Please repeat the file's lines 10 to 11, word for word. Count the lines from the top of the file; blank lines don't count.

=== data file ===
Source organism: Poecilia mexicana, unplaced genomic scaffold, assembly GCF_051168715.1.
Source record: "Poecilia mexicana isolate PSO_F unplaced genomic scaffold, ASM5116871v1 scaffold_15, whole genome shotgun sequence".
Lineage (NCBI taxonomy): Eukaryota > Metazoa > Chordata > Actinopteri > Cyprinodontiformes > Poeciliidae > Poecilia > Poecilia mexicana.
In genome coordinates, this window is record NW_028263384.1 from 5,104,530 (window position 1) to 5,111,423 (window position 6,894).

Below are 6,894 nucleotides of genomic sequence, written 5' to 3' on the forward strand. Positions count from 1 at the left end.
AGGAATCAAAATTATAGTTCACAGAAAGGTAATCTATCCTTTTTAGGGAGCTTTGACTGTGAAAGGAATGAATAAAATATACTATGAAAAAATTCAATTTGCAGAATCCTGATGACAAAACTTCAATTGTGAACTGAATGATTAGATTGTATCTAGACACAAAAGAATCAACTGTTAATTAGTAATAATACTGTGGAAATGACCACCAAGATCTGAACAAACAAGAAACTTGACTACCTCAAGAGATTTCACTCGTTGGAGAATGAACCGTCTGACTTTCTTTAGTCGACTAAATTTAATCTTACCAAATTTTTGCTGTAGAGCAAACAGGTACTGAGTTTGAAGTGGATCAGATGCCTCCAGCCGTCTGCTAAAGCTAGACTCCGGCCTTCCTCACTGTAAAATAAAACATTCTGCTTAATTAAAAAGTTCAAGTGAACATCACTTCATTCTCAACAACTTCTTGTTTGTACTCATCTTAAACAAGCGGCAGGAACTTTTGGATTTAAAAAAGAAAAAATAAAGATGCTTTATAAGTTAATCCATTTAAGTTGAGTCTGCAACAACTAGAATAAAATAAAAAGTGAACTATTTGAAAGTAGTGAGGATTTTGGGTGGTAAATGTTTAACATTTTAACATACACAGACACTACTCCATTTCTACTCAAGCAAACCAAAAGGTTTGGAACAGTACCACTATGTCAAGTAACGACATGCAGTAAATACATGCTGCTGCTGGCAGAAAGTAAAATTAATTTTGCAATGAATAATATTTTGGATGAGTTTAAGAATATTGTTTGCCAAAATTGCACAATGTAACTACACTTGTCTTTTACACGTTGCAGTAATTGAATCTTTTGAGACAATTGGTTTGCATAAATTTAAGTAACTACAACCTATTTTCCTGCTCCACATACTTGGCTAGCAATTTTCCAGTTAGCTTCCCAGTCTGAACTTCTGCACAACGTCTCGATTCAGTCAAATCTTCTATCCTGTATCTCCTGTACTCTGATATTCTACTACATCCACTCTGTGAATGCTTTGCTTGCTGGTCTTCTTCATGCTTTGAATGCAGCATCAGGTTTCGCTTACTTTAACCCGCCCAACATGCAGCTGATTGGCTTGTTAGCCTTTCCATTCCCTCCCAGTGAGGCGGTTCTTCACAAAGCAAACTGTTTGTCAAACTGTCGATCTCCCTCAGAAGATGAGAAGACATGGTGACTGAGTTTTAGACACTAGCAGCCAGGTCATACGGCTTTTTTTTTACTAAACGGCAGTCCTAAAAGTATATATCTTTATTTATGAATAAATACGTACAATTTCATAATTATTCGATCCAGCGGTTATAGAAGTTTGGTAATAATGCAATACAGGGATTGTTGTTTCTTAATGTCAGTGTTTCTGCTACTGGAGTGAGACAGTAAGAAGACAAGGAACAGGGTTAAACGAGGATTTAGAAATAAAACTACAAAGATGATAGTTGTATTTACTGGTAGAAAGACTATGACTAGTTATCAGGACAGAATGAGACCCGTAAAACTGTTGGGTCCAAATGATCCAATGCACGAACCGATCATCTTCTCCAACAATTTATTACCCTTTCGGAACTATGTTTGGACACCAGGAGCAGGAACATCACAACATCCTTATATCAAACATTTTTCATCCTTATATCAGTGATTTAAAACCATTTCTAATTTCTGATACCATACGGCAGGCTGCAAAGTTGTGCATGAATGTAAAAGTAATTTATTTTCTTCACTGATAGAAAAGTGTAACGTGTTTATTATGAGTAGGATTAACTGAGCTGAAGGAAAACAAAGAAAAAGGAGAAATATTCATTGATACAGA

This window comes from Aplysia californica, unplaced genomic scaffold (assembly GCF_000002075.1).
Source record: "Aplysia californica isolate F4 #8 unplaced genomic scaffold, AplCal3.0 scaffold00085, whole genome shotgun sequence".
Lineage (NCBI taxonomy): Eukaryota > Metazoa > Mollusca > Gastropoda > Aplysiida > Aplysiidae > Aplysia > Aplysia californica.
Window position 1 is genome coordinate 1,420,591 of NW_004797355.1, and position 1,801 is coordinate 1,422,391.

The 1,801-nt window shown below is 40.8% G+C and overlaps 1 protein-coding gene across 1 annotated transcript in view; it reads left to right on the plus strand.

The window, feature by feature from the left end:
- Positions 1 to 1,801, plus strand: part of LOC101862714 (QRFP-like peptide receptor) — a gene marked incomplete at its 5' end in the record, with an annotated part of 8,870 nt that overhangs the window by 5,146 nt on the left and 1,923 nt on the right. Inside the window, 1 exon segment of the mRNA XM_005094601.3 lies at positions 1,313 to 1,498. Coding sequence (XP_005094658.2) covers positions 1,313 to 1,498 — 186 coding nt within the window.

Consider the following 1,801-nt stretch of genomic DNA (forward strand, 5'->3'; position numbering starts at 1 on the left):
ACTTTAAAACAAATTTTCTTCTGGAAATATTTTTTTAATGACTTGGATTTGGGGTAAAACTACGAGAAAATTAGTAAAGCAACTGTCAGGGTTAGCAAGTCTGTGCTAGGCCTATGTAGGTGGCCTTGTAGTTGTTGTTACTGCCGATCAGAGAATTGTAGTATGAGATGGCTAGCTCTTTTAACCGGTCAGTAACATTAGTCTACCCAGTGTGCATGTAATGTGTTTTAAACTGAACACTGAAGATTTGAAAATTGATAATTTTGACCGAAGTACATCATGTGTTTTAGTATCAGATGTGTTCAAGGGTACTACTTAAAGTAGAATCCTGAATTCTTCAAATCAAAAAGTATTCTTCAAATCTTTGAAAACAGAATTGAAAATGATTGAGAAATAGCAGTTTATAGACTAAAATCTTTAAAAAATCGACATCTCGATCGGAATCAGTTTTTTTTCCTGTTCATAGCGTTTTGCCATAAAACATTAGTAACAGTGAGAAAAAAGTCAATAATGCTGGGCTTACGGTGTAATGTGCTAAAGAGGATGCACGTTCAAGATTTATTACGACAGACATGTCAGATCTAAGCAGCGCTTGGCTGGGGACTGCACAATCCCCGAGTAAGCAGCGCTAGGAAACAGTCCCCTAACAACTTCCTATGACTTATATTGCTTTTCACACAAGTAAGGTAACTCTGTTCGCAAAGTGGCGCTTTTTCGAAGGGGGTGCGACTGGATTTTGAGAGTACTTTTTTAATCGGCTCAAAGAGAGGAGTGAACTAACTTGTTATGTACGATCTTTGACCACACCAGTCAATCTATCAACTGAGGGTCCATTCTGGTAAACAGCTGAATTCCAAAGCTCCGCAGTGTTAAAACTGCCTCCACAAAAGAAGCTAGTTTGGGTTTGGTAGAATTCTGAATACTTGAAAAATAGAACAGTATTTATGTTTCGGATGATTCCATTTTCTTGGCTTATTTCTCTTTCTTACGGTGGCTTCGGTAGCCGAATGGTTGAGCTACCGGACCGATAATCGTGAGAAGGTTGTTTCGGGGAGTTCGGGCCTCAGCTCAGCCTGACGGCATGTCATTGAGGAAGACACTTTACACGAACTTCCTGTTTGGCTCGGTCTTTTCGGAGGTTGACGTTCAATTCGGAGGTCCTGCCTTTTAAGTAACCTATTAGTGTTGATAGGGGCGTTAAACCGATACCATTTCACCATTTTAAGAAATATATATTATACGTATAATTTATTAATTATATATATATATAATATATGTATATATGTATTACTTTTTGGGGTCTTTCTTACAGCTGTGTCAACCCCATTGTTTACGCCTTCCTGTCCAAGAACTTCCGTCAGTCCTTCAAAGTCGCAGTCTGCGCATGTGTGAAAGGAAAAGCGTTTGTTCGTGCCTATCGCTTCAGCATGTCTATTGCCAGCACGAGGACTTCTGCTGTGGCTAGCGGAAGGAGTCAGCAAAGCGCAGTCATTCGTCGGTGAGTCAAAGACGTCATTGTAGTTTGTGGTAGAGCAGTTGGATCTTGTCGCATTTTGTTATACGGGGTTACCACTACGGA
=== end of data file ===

Window position 1 is genome coordinate 1,420,591 of NW_004797355.1, and position 1,801 is coordinate 1,422,391.

The 1,801-nt window shown below is 40.8% G+C and overlaps 1 protein-coding gene across 1 annotated transcript in view; it reads left to right on the plus strand.